The Supreme Court of Canada ruling about the proposed law school at Trinity Western University means bar associations, the bodies that regulate the legal profession, can refuse to accredit graduates from a school that does not approve of same-sex relationships.
It also means Canadian lawmakers have taken a different approach to the issue than their counterparts in the U.S.
The Canadian high court held that the Law Society of B.C. was within its rights to deny accreditation to graduates of the yet-to-open TWU law school because of the university policy that requires staff and students to follow a prohibition against same-sex relationships.
The judges in Ottawa chose a different path than American lawmakers, where freedom-of-religion laws have been broadly interpreted, sometimes at the expense of LGBTQ people.
Much of that stems from the Religious Freedom Restoration Act of 1993 that bans “substantially burdening” the exercise of religion in the U.S.
The Act has been the foundation for successful court cases that, among other things, have allowed some businesses to decide for religious reasons not to include contraception coverage in their health insurance plans and permitted a Colorado baker to legally refuse to bake a wedding cake for a same sex-couple because of a religious objection.
Some critics of the Canadian decision, such as Canada Christian College and School of Graduate Theological Studies President Charles McVety, sound like they prefer the broader American interpretation of religious freedom.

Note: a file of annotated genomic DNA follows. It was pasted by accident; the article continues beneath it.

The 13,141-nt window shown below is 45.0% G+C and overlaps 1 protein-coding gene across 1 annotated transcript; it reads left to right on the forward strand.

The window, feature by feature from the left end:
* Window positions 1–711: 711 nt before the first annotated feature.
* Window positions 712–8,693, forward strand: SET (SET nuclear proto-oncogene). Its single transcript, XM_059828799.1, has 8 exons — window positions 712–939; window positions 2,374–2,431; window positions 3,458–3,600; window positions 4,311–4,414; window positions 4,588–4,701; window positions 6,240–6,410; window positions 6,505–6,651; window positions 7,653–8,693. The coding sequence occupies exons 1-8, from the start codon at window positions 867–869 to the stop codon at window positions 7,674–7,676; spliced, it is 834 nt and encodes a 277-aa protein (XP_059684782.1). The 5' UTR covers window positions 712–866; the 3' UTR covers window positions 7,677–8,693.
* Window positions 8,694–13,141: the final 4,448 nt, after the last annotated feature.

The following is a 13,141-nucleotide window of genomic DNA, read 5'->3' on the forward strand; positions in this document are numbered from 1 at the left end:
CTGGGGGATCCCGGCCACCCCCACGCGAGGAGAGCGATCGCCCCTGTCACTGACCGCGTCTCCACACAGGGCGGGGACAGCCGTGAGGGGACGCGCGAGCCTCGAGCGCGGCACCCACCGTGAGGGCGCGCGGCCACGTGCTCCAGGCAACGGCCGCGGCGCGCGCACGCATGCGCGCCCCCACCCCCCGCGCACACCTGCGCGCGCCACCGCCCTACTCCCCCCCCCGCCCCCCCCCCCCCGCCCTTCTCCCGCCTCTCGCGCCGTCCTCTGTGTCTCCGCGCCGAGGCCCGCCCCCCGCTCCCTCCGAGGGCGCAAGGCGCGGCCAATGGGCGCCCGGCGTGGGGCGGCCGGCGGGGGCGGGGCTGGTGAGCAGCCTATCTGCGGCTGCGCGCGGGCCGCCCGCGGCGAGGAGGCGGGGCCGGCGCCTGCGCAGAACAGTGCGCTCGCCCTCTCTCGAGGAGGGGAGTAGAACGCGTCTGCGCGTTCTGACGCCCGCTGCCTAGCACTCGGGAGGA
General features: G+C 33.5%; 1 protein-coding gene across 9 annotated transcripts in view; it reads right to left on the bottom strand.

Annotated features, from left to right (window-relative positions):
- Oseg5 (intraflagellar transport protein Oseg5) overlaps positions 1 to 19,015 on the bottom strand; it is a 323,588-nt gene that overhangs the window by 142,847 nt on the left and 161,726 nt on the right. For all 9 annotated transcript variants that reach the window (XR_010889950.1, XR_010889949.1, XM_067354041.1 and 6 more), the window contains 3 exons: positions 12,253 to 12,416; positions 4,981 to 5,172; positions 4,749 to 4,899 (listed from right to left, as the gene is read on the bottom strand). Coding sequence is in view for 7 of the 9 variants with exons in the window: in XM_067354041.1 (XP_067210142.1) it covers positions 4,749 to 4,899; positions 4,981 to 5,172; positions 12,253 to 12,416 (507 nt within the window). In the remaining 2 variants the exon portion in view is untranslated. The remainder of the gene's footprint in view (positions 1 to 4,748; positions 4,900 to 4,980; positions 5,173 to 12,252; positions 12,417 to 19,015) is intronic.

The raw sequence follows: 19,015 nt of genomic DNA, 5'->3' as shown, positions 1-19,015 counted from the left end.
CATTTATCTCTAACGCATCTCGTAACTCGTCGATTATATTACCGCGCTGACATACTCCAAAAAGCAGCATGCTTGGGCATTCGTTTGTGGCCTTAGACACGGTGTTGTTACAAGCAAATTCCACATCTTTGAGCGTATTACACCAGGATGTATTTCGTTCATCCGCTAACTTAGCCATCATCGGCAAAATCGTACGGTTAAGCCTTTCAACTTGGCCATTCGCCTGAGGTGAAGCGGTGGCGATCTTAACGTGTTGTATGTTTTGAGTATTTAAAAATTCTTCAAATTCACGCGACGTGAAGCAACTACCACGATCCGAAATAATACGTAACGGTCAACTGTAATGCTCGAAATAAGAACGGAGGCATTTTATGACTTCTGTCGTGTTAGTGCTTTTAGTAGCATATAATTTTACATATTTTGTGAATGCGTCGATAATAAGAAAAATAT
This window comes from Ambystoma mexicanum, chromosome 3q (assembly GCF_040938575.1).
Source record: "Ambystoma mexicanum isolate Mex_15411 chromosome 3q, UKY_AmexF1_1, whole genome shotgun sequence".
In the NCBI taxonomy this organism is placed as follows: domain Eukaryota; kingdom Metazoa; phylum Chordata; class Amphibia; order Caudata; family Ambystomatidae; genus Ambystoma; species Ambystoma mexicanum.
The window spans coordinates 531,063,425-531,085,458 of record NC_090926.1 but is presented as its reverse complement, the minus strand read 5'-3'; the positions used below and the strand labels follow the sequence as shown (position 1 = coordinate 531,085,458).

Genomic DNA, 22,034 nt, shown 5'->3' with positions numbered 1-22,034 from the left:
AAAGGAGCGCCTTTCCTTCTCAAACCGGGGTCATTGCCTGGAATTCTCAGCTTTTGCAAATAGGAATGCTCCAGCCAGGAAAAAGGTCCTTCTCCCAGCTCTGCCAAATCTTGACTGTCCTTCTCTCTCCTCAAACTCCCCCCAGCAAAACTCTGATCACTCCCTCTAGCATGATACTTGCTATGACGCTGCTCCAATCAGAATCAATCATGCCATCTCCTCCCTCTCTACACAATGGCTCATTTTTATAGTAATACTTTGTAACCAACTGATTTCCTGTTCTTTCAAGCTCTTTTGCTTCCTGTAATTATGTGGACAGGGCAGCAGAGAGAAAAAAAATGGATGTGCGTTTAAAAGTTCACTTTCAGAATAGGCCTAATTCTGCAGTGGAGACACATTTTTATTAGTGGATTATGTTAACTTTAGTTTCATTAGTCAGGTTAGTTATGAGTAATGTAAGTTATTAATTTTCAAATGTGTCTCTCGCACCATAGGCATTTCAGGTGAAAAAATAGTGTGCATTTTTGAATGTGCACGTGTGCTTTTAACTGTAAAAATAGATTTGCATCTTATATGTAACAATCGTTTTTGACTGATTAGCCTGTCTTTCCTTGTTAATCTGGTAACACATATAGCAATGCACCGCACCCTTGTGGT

“Our forefathers fought and died for our freedom and we will not yield hard fought freedoms to nine un-elected, unaccountable judges,” McVety said.
He went on to complain that the Supreme Court of Canada ruling means LGBTQ rights trump “sincerely held religious beliefs” entirely.
The high court ruling said that the opposite, allowing religious rights to trump LGBTQ rights, was not acceptable.
“Being required by someone else’s religious beliefs to behave contrary to one’s sexual identity is degrading and disrespectful,” the judgment stated.
“Being required to do so offends the public perception that freedom of religion includes freedom from religion.’
The verdict against the proposed faith-based law school in Canada also differs from the U.S. experience where hundreds of lawyers graduate every year from dozens of Christian universities down south, bearing degrees that are recognized by U.S. bar associations.
And several of those law schools are in universities with policies that, like TWU, oppose relationships outside of marriage between a man and woman.